The Geneva-based European Organisation for Nuclear Research, or CERN, is hosting Europe's biggest-ever fair for physics teachers. Physics on Stage is intended to help reverse a worrying decline in the number of young people studying the subject.This content was published on November 7, 2000 - 18:54
The event, which coincides with European Science and Technology week, is being jointly organised by the three biggest physics research institutions in Europe: CERN, the European Space Agency and the European Southern Observatory.
It is the first time they have worked together so closely. The catalyst has been the brain drain away from physics.
"One of our aims is to assess the situation. And it seems to be a very serious situation," says CERN's chief spokesman, Neil Calder.
In virtually every European country, the number of people studying physics at university has fallen dramatically. In Germany, there has been a 50 per cent drop in five years. This trend has a significant impact on the number of people who go into physics teaching.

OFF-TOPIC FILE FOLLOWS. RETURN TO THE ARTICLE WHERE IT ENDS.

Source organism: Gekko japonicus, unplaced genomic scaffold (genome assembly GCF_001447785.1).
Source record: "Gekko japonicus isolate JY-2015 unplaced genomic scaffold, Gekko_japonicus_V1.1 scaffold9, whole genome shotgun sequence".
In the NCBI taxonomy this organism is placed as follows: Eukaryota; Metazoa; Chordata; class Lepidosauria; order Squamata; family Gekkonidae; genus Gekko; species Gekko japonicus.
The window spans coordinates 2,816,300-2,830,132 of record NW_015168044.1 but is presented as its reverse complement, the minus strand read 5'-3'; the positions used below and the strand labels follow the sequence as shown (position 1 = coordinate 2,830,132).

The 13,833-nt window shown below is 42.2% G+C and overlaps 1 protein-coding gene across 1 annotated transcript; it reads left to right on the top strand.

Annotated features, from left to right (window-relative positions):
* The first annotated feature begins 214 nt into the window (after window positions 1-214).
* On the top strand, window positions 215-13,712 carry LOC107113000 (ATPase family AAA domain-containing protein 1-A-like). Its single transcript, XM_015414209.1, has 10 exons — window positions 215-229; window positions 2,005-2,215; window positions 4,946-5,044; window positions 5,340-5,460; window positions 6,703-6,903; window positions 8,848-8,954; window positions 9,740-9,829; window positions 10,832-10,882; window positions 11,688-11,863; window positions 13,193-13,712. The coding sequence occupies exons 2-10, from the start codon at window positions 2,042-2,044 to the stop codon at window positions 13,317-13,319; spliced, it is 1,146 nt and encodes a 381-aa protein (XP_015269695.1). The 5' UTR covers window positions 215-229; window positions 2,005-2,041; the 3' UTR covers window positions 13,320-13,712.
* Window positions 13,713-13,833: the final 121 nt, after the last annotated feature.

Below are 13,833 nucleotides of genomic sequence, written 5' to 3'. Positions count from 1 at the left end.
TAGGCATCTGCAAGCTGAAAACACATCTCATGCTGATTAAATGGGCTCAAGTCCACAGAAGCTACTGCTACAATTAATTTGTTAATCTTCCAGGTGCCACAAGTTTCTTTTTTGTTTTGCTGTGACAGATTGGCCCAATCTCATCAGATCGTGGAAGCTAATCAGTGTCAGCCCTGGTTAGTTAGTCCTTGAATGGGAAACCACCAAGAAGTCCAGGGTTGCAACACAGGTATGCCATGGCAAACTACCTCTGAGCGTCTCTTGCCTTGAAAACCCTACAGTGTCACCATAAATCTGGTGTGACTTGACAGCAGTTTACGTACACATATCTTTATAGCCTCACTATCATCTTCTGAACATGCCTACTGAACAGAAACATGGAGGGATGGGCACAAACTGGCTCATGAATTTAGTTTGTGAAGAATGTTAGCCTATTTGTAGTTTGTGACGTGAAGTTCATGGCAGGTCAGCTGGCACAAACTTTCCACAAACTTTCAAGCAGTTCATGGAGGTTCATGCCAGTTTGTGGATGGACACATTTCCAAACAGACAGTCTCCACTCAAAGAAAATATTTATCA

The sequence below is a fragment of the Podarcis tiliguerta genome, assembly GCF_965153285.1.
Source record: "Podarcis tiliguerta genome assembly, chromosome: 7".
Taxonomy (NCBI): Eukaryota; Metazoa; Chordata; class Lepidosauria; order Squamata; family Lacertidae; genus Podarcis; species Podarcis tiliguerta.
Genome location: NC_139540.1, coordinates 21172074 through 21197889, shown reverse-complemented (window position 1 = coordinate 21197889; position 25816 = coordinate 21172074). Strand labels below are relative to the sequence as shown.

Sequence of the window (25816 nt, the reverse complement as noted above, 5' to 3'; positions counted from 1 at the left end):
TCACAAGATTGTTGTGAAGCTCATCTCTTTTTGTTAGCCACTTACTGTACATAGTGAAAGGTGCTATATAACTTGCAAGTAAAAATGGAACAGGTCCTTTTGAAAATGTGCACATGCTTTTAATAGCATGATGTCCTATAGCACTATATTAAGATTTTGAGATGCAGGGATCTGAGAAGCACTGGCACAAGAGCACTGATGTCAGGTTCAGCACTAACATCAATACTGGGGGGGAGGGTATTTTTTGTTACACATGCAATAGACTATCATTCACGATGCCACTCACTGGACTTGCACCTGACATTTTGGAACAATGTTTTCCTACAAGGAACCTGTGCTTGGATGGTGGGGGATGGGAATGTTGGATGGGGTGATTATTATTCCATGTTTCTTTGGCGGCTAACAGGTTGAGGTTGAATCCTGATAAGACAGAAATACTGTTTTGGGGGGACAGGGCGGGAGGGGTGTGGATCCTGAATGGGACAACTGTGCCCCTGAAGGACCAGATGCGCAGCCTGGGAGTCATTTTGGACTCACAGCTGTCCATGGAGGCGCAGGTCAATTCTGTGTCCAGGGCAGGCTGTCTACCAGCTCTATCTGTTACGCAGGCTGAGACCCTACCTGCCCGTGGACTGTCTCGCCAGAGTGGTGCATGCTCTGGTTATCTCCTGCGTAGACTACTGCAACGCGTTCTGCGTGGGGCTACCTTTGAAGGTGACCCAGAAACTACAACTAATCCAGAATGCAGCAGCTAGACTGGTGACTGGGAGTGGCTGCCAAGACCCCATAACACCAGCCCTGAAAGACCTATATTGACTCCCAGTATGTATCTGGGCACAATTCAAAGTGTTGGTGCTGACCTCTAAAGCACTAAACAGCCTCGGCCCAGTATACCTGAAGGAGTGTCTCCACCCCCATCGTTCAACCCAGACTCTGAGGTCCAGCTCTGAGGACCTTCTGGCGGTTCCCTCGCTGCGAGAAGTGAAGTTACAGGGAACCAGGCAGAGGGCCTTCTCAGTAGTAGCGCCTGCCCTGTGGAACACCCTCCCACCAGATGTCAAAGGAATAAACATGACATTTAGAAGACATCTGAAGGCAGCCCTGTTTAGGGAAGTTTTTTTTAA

"We need to assess whether this is a cyclical situation, or whether we are heading towards something which could be a catastrophe for the European economy and general culture," Calder told swissinfo.
"If there are no young people studying science, who will repair our computers in 10 years time? Who will do innovative research? It probably won't be Europeans," he added.
The job of teachers is to show their pupils that physics is all around us and governs our lives, and to convince them that it can be entertaining.
To this end, a wide range of new ways of teaching physics will be on display, as well as demonstrations that show that physics is fun.
These include a group from Ireland playing musical instruments made from plumbing materials, a Swiss play about anti-matter and a Polish demonstration on the physics of table tennis.
Running alongside the presentations and workshops is a fair at which teachers from different countries can meet and discuss new ideas. Some 400 delegates from 24 countries are at CERN for the event.
"It's clear that physics teaching could do with a serious shake-up," Calder says.
"Traditionally, physics has been based heavily on maths. The philosophical and cultural aspects of physics - where do we come from, what are we made of - tend to be forgotten. Physics should be made more relevant to young people," he adds.
by Roy Probert
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